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Three Sides to Every Story

Auckland based commercial photographer Lee Howell is passionate about creating portraits that capture a person’s true character. So when Strategy Creative offered him a chance to work on a portrait driven campaign for Canterbury Medical Research Foundation (CMRF) he knew it would be the perfect fit.

As their name indicates, CMRF funds medical research in Canterbury, and to improve their funding capabilities the goal moving forward was to shift their blanket fundraiser approach to targeted fundraising at high-net-wealth individuals. Instead of securing 'donations', they wanted to change the message to ‘Investing in Life’.

“Strategy Creative’s concept was to show that there are three sides to each research story and that each is as important as the other. Three photo shoots would form the basis of a high-quality booklet, telling the stories of The Investor, The Researcher and The Family, and the connection that ties them together. The campaign also highlights the cutting-edge research that was happening in Canterbury and the power it has to dramatically improve people’s lives, here and abroad,” Lee explains.

The campaign was focused around type 1 diabetes, a serious condition that is completely non-selective, currently incurable and a terrible burden to sufferers. The three featured characters were:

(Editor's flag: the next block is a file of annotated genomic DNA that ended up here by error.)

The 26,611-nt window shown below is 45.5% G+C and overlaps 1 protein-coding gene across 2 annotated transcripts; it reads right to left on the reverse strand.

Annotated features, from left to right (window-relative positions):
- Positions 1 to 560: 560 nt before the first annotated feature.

• Sir Eion Edgar (The Investor), one of New Zealand’s most ardent supporters of medical research, fundraising and philanthropy and the official Patron of Diabetes New Zealand.
  • Dr Martin de Bock (The Researcher), who is conducting ground-breaking research into type 1 diabetes and developing a cost-effective automated insulin delivery system, or ‘artificial pancreas’, that could massively improve the lives of thousands of New Zealanders.
  • The Greenshields (The Family), who have two young children with type 1 diabetes and as a result, their lives have been irrevocably altered by having to constantly manage the condition.

“We spent a day shooting each subject and, as the brief also involved short video stories, there was a videographer, who just happened to be my best mate, Simon Waterhouse from Resonate. Working with the motion crew can be challenging for a photographer (and I say this with tongue in cheek!), because the motion crew generally has more people on set, but we had a very light crew this time and it was fantastic to work in a small group where you’re helping each other, not just doing your piece of the project.”

Lee appreciates that having their photo taken can be harrowing for some people, so he’s careful to make a real connection with people first, so they feel relaxed. It’s all part of the joy of photographing people for Lee and it shows through in his work. “I thoroughly enjoy shooting real people, not models. You don’t get long to deliver the goods with kids, so while some might see that as a challenge, for me it’s fun; you just have to laugh and be a goofball.”

Looking through the campaign photos, it’s clear that Lee has done an exceptional job of capturing the individual characters and their unique roles in this important story. “This was a wonderful, feel good project to be involved in and to play a part in helping to share the incredible work that people are doing. As Sir Eion Edgar says, 'At the end of the day, you can’t take it with you, so why wouldn’t you help others?'”.

You can see more of Lee Howell’s work over at, or find him on Instagram as @leehowelldotcom.